What are the 4 Important Stages of A “Product Life Cycle”?

ii. Product sales pass through distinct stages, each posing different challenges, opportunities, and problems to the seller,

iii. Products require different marketing, financing, manufacturing, purchasing, and human resource strategies in each life cycle stage.

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1. Introduction:

This is the stage where a seller has to stimulate demand for the introduced product in the market to gain a foothold. At this time the sale begins at zero and the increase is slow & steady. Profits begin from a negative side because of the heavy cost of R&D and heavy advertising cost.

Thus, it is a period of high cost and low volume. It takes time to gain experience and acceptance. The duration of introduction stage depends upon many factors like acceptance of the product by consumers and the faith of producers to provide support during the interim period. The computers and mobile phones were accepted immediately, but laundry detergent presents a case of very slow market acceptance.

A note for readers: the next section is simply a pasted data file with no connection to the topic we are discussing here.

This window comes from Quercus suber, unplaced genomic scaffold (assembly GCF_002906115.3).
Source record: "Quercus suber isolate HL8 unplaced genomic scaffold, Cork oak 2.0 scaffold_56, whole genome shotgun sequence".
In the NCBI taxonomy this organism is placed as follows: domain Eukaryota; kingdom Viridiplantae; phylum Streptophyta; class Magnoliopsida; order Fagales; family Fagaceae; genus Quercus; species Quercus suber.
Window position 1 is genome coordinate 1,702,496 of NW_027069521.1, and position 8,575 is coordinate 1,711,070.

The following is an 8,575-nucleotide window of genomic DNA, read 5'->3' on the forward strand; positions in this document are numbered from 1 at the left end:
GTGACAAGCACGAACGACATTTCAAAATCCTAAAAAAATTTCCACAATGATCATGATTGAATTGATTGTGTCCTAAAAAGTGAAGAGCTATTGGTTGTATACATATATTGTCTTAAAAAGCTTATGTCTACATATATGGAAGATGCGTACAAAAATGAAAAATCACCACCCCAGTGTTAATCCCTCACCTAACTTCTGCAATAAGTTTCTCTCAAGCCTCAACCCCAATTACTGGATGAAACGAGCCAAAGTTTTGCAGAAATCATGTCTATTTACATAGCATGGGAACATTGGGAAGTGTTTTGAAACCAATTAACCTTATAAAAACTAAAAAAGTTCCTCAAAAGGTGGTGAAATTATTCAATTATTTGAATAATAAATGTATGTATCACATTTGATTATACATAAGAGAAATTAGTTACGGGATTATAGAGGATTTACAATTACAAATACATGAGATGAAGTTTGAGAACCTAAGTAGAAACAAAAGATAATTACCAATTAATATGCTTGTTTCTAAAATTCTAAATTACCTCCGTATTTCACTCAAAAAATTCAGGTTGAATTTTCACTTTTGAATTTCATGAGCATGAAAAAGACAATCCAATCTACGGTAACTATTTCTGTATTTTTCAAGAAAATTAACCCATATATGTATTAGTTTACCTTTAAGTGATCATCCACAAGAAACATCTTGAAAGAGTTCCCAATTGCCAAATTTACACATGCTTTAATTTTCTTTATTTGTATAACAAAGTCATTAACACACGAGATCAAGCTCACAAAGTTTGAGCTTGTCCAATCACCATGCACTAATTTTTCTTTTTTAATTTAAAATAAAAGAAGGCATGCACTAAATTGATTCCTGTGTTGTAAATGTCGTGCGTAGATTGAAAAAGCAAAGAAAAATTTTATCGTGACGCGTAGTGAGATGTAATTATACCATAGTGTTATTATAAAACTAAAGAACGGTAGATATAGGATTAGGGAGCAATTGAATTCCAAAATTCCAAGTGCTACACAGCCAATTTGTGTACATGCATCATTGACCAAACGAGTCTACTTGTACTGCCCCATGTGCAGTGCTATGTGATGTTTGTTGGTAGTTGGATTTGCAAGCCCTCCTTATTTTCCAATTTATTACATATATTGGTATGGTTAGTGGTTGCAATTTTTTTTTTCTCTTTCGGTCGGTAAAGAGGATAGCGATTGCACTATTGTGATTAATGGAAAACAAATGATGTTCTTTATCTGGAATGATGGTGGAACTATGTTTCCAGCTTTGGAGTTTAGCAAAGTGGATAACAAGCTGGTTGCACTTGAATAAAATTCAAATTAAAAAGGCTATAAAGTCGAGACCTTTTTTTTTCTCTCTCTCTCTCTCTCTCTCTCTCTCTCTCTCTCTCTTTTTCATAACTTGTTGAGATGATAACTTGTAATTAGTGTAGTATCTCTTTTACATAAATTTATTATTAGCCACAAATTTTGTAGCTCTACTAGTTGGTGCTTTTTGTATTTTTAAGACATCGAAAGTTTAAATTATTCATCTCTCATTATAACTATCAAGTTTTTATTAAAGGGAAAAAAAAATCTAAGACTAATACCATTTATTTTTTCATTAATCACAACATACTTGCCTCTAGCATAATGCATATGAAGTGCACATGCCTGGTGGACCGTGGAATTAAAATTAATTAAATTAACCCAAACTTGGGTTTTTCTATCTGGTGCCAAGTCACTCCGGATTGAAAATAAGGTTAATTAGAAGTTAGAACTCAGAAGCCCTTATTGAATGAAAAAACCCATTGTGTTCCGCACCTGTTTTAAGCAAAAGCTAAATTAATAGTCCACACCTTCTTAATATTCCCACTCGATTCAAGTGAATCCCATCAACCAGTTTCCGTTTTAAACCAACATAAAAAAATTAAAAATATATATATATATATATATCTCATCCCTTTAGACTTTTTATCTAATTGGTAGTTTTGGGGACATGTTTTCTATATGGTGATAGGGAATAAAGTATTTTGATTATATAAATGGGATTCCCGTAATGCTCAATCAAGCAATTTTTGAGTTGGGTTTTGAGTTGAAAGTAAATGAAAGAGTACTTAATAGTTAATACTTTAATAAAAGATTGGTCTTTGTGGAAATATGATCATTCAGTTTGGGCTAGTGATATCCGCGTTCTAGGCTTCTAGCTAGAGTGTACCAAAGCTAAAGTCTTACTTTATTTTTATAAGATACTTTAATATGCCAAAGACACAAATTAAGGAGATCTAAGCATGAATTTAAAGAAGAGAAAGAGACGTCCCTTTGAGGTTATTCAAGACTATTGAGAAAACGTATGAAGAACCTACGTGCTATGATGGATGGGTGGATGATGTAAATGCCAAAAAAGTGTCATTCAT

2. Growth:

During this period sales and profit increase faster as the consumers and the trade accepts the product. Repeat orders from initial customers are obtained and word-of-mouth advertising leads to more and more of sales. Profits peak during this period only, but start to decline at the end. Success breeds imitation and more and more of competitors enter. Growth will continue until too many competitors enter the fray and the market gets saturated. Heavy advertising and other promotions are still required to develop market loyalty.

3. Maturity:

Maturity stage of life cycle is the longest period in the life of a product. The sales in the beginning go on increasing and peak before starting to decline at the end of this stage. Most of the people buy for their replacement demand only. It is difficult to tell the difference between the products as most of the products have the same features, advantages and benefits. Competition can get nasty. Persuasive promotion becomes more important at this stage of PLC.

4. Decline:

Sales further decreases, which may be due to change in consumer tastes, technological change, changing economic scenario, entry of too many competitors, or market saturation. New products become more attractive, even lowest price no more attracts.